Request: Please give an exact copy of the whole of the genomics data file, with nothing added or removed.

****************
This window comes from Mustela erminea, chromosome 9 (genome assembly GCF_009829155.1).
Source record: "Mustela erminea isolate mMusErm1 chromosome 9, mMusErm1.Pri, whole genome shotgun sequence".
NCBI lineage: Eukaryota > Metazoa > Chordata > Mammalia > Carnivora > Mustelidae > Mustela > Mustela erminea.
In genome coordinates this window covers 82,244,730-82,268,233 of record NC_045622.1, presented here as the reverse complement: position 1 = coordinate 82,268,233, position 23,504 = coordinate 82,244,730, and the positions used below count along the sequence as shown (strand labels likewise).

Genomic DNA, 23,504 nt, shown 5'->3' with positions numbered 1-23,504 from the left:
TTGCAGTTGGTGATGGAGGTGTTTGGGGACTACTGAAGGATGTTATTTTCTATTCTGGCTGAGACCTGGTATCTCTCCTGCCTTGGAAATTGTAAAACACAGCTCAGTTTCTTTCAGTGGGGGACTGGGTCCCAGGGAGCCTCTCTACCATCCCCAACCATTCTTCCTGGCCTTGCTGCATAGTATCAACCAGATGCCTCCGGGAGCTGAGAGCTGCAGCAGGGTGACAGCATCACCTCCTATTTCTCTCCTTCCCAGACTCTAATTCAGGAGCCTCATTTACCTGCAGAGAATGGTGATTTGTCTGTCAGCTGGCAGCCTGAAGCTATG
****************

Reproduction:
This window comes from Mustela erminea, chromosome 9 (genome assembly GCF_009829155.1).
Source record: "Mustela erminea isolate mMusErm1 chromosome 9, mMusErm1.Pri, whole genome shotgun sequence".
NCBI lineage: Eukaryota > Metazoa > Chordata > Mammalia > Carnivora > Mustelidae > Mustela > Mustela erminea.
In genome coordinates this window covers 82,244,730-82,268,233 of record NC_045622.1, presented here as the reverse complement: position 1 = coordinate 82,268,233, position 23,504 = coordinate 82,244,730, and the positions used below count along the sequence as shown (strand labels likewise).

Genomic DNA, 23,504 nt, shown 5'->3' with positions numbered 1-23,504 from the left:
TTGCAGTTGGTGATGGAGGTGTTTGGGGACTACTGAAGGATGTTATTTTCTATTCTGGCTGAGACCTGGTATCTCTCCTGCCTTGGAAATTGTAAAACACAGCTCAGTTTCTTTCAGTGGGGGACTGGGTCCCAGGGAGCCTCTCTACCATCCCCAACCATTCTTCCTGGCCTTGCTGCATAGTATCAACCAGATGCCTCCGGGAGCTGAGAGCTGCAGCAGGGTGACAGCATCACCTCCTATTTCTCTCCTTCCCAGACTCTAATTCAGGAGCCTCATTTACCTGCAGAGAATGGTGATTTGTCTGTCAGCTGGCAGCCTGAAGCTATG